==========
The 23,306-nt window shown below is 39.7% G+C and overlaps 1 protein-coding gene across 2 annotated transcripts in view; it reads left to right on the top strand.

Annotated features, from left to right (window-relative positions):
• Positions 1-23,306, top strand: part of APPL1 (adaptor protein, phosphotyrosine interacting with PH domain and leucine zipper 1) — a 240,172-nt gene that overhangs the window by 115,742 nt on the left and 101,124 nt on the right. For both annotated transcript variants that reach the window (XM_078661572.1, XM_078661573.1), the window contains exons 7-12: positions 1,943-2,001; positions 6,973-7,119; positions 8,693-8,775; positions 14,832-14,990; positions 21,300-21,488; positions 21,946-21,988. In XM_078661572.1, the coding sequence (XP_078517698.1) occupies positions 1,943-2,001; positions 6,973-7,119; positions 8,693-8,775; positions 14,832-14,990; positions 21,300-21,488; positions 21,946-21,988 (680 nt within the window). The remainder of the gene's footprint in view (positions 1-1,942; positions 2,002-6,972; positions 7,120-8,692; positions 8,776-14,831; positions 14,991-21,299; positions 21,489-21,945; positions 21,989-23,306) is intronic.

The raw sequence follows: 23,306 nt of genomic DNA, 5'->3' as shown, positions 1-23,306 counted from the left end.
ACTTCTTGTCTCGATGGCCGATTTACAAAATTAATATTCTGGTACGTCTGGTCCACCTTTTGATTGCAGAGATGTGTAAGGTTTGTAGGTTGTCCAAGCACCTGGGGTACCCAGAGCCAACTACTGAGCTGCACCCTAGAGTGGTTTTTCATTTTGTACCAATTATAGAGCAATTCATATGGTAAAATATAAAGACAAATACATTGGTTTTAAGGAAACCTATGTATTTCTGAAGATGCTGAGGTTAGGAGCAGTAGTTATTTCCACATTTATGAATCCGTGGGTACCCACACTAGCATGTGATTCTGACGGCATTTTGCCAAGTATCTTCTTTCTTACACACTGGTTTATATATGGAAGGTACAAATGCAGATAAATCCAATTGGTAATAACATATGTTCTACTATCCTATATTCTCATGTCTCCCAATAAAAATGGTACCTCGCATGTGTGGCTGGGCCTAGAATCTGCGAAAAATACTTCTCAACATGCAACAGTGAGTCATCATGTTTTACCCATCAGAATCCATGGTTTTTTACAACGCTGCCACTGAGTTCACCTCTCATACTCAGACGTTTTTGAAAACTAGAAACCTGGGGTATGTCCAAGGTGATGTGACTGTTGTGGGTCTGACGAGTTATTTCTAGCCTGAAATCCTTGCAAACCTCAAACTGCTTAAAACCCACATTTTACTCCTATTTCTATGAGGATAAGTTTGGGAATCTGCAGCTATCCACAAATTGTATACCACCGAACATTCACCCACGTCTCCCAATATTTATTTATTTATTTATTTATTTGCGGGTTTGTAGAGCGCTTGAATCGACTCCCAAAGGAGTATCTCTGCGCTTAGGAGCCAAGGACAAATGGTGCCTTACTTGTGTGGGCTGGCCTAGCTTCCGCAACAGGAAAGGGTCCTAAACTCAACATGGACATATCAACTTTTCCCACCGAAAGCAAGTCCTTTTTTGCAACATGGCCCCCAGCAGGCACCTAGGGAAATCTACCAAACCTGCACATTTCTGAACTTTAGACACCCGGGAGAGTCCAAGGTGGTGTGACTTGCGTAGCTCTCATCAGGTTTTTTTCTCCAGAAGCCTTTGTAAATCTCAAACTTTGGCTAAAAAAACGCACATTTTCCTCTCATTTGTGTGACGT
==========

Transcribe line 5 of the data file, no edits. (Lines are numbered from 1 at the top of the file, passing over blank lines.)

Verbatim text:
ACTTCTTGTCTCGATGGCCGATTTACAAAATTAATATTCTGGTACGTCTGGTCCACCTTTTGATTGCAGAGATGTGTAAGGTTTGTAGGTTGTCCAAGCACCTGGGGTACCCAGAGCCAACTACTGAGCTGCACCCTAGAGTGGTTTTTCATTTTGTACCAATTATAGAGCAATTCATATGGTAAAATATAAAGACAAATACATTGGTTTTAAGGAAACCTATGTATTTCTGAAGATGCTGAGGTTAGGAGCAGTAGTTATTTCCACATTTATGAATCCGTGGGTACCCACACTAGCATGTGATTCTGACGGCATTTTGCCAAGTATCTTCTTTCTTACACACTGGTTTATATATGGAAGGTACAAATGCAGATAAATCCAATTGGTAATAACATATGTTCTACTATCCTATATTCTCATGTCTCCCAATAAAAATGGTACCTCGCATGTGTGGCTGGGCCTAGAATCTGCGAAAAATACTTCTCAACATGCAACAGTGAGTCATCATGTTTTACCCATCAGAATCCATGGTTTTTTACAACGCTGCCACTGAGTTCACCTCTCATACTCAGACGTTTTTGAAAACTAGAAACCTGGGGTATGTCCAAGGTGATGTGACTGTTGTGGGTCTGACGAGTTATTTCTAGCCTGAAATCCTTGCAAACCTCAAACTGCTTAAAACCCACATTTTACTCCTATTTCTATGAGGATAAGTTTGGGAATCTGCAGCTATCCACAAATTGTATACCACCGAACATTCACCCACGTCTCCCAATATTTATTTATTTATTTATTTATTTGCGGGTTTGTAGAGCGCTTGAATCGACTCCCAAAGGAGTATCTCTGCGCTTAGGAGCCAAGGACAAATGGTGCCTTACTTGTGTGGGCTGGCCTAGCTTCCGCAACAGGAAAGGGTCCTAAACTCAACATGGACATATCAACTTTTCCCACCGAAAGCAAGTCCTTTTTTGCAACATGGCCCCCAGCAGGCACCTAGGGAAATCTACCAAACCTGCACATTTCTGAACTTTAGACACCCGGGAGAGTCCAAGGTGGTGTGACTTGCGTAGCTCTCATCAGGTTTTTTTCTCCAGAAGCCTTTGTAAATCTCAAACTTTGGCTAAAAAAACGCACATTTTCCTCTCATTTGTGTGACGT